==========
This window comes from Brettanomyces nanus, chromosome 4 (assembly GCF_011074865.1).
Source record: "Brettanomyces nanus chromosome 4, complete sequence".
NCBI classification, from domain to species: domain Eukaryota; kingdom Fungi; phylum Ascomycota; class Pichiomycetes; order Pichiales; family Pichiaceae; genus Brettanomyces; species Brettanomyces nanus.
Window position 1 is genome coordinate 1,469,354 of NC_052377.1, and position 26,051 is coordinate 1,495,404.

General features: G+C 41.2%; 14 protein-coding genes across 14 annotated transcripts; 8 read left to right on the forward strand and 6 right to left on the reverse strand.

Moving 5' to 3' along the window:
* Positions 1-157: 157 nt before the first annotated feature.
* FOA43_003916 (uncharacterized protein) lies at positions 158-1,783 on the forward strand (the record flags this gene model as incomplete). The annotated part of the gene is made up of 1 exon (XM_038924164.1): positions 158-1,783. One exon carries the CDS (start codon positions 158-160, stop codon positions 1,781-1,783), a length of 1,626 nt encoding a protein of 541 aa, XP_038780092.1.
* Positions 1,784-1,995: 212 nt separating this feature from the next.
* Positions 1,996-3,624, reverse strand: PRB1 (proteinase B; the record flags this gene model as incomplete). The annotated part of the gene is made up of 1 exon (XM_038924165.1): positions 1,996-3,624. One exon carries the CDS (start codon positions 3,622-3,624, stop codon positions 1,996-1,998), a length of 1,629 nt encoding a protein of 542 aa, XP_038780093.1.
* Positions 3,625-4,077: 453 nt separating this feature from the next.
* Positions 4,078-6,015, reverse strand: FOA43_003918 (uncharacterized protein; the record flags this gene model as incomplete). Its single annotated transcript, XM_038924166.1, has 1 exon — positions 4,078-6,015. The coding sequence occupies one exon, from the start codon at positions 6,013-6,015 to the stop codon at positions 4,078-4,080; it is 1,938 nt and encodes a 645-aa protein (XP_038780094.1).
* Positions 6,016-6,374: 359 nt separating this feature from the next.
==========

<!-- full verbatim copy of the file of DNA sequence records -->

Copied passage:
This window comes from Brettanomyces nanus, chromosome 4 (assembly GCF_011074865.1).
Source record: "Brettanomyces nanus chromosome 4, complete sequence".
NCBI classification, from domain to species: domain Eukaryota; kingdom Fungi; phylum Ascomycota; class Pichiomycetes; order Pichiales; family Pichiaceae; genus Brettanomyces; species Brettanomyces nanus.
Window position 1 is genome coordinate 1,469,354 of NC_052377.1, and position 26,051 is coordinate 1,495,404.

General features: G+C 41.2%; 14 protein-coding genes across 14 annotated transcripts; 8 read left to right on the forward strand and 6 right to left on the reverse strand.

Moving 5' to 3' along the window:
* Positions 1-157: 157 nt before the first annotated feature.
* FOA43_003916 (uncharacterized protein) lies at positions 158-1,783 on the forward strand (the record flags this gene model as incomplete). The annotated part of the gene is made up of 1 exon (XM_038924164.1): positions 158-1,783. One exon carries the CDS (start codon positions 158-160, stop codon positions 1,781-1,783), a length of 1,626 nt encoding a protein of 541 aa, XP_038780092.1.
* Positions 1,784-1,995: 212 nt separating this feature from the next.
* Positions 1,996-3,624, reverse strand: PRB1 (proteinase B; the record flags this gene model as incomplete). The annotated part of the gene is made up of 1 exon (XM_038924165.1): positions 1,996-3,624. One exon carries the CDS (start codon positions 3,622-3,624, stop codon positions 1,996-1,998), a length of 1,629 nt encoding a protein of 542 aa, XP_038780093.1.
* Positions 3,625-4,077: 453 nt separating this feature from the next.
* Positions 4,078-6,015, reverse strand: FOA43_003918 (uncharacterized protein; the record flags this gene model as incomplete). Its single annotated transcript, XM_038924166.1, has 1 exon — positions 4,078-6,015. The coding sequence occupies one exon, from the start codon at positions 6,013-6,015 to the stop codon at positions 4,078-4,080; it is 1,938 nt and encodes a 645-aa protein (XP_038780094.1).
* Positions 6,016-6,374: 359 nt separating this feature from the next.